Jersey City Council hears new Portside Towers concerns, OKs $21M to cover tax appeals


The Jersey City Council heard new issues from the residents of Portside Towers in light of a fall ruling by the rent leveling board and also approved a $21 million emergency appropriation for tax appeals at last night’s meeting.

By Daniel Ulloa/Hudson County View

During public comment, Portside Towers East Tenant Association President Kevin Weller noted the Jersey Rent Leveling Board ruled in their favor on October 19th and claims the city has contradicted key aspects of the board’s binding decision since.

“It ignores the board-mandated six-year look-back period for rent recalculations. It erroneously asserts, if not advocates, for Equity [Residential]’s qualifying for certain increases which are not allowable under the law,” he began.

“The bureau’s guidance dismisses material components of the board’s determination despite it being the prevailing legal directive in this matter. This is deeply troubling. For the bureau to now attempt to contravene critical enforcement mandates is a violation of due process and regulatory procedures.”

He continued that this has “cruelly denied” tenants relief and that “partial justice” would not be accepted here. He also called on Mayor Steven Fulop, a Democratic candidate for governor, to ensure the ordinance is enforced.

“In spite of the decision made by the rent leveling board in October, we have yet to see any reduction in our rent. Our landlord has remained mostly silent about this event. Rent renewal proposals have been sent with illegal increases again,” Silvia Meyer said.

“Our monthly rent remains at least $1,000 above legal rates. The building is in a state that has been described by many as worrisome …  Equity is not a landlord I would recommend to anyone. They disregard the law, modify official paperwork, include clauses in their contracts that are plain illegal. We hope that you will join us in our fight for justice.”

Suzanne DeFelice said the city has shown “relentless support of the landlord” by not taking quick and firm action to enforce the rent board’s decision.

“There are still shady actions taken by the city to delay justice. For 20 years, our landlord acted like they had an exemption, and they never did and never will. If there’s any update that can be provided, I have 16 seconds,” she said to no reply from the council.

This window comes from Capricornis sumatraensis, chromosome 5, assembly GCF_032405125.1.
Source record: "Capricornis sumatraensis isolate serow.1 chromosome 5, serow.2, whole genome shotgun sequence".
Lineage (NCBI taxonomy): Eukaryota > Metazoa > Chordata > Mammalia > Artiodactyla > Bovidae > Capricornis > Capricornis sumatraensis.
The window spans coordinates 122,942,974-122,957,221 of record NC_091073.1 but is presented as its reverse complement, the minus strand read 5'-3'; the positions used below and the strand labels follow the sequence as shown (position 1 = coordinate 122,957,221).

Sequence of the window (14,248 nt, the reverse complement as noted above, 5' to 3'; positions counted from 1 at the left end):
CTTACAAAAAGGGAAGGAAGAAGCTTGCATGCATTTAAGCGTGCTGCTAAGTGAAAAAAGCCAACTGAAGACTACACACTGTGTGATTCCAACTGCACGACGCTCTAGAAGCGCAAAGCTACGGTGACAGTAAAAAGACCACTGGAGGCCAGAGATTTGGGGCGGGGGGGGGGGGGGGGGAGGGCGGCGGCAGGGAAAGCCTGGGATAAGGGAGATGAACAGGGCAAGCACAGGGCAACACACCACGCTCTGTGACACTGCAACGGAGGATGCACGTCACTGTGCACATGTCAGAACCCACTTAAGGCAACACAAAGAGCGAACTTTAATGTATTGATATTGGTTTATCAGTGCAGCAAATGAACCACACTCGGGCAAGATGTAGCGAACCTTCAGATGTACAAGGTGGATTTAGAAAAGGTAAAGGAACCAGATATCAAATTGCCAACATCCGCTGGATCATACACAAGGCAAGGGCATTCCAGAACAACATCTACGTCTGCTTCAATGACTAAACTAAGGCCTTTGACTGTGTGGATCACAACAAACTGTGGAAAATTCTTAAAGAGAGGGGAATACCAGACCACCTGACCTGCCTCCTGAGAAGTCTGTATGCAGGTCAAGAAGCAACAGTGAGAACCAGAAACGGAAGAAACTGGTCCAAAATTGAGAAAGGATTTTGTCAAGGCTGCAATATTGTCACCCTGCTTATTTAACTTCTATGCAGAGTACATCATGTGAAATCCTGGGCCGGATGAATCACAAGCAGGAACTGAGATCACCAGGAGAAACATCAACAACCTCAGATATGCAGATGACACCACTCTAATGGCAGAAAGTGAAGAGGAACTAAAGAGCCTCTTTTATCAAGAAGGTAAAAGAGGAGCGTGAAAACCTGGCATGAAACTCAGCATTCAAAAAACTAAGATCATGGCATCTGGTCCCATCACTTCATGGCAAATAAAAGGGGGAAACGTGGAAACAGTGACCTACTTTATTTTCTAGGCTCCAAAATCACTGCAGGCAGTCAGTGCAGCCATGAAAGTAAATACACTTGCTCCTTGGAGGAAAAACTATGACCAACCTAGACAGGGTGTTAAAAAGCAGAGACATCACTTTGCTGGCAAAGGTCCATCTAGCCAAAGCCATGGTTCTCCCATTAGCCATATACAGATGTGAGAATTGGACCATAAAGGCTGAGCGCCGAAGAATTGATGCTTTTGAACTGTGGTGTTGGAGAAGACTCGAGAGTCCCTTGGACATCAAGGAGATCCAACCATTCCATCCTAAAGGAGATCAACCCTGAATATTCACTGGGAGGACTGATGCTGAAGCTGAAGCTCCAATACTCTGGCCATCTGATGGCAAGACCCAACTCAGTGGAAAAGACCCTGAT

Portside Towers West President Michele Hirsch said the city hired a law firm for $30,000 related to their issues and wanted to know what the finding were.

“[Council] President [Joyce] Watterman and [First Assistant] Corporation Counsel Brittany Murray on the record emphasized that outside independent counsel would scrutinize the processes and policies purportedly followed by the city throughout our illegal rent petition and administrative process. What were the results of that taxpayer-funded effort?” she asked.

“Recent developments indicate a persistent disregard for the law: Watterman indicated that if the city didn’t act lawfully, we should come back here, and she would initiate an investigation. The city hasn’t gotten it right. We must take you up on your offer to investigate immediately.”

The council opted not to comment on any of the discord, but city spokesman Kimberly Wallace-Scalcione told HCV today that there is still pending litigation in federal court and that the city must wait on that outcome before taking any action.

“After missing their 15-day window to appeal back in September 2022, the director of the Tenant/Landlord Relations gave the Portside residents group nearly a year’s worth of extensions to encourage them to utilize this system, which, in the end, served its intended purpose and the next steps involve the court’s ruling to enforce the Rent Leveling Board’s opinion, in addition to the landlords’ appeal and lawsuit against the City on this.”

Later, the city approved an emergency $21 million appropriation to cover tax appeal judgements and settlements despite some concerns being expressed by council members at caucus.

“We’re in a tough situation. There’s no good way out of it,” stated Ward E Councilman James Solomon.

He further stated that during a budget hearing in June, he asked what preparation was made for tax appeals and it’s now clear that they weren’t prepared.

“They gave very short, small answers. I followed up. Didn’t get any answers. Now, we sit here in December with a 21 million dollar liability. There was a way to avoid the problem. It is extraordinarily important that we are using every tool in our toolbox,” he exclaimed.

“Know every single possible tax appeal and what our possible liabilities might be. We need to file reverse tax appeals at a significantly greater rate. We need to follow reverse tax appeals against the largest residential buildings on this list. We need to continue to spend as responsibly as possible. We are increasingly pushing costs onto future taxpayers, and it’s going to harm future city governments.”

No one else commented prior to the vote, which passed 6-2: Solomon and Ward F Councilman Frank “Educational” Gilmore voted no, while Councilwoman-at-Large Amy DeGise was absent.

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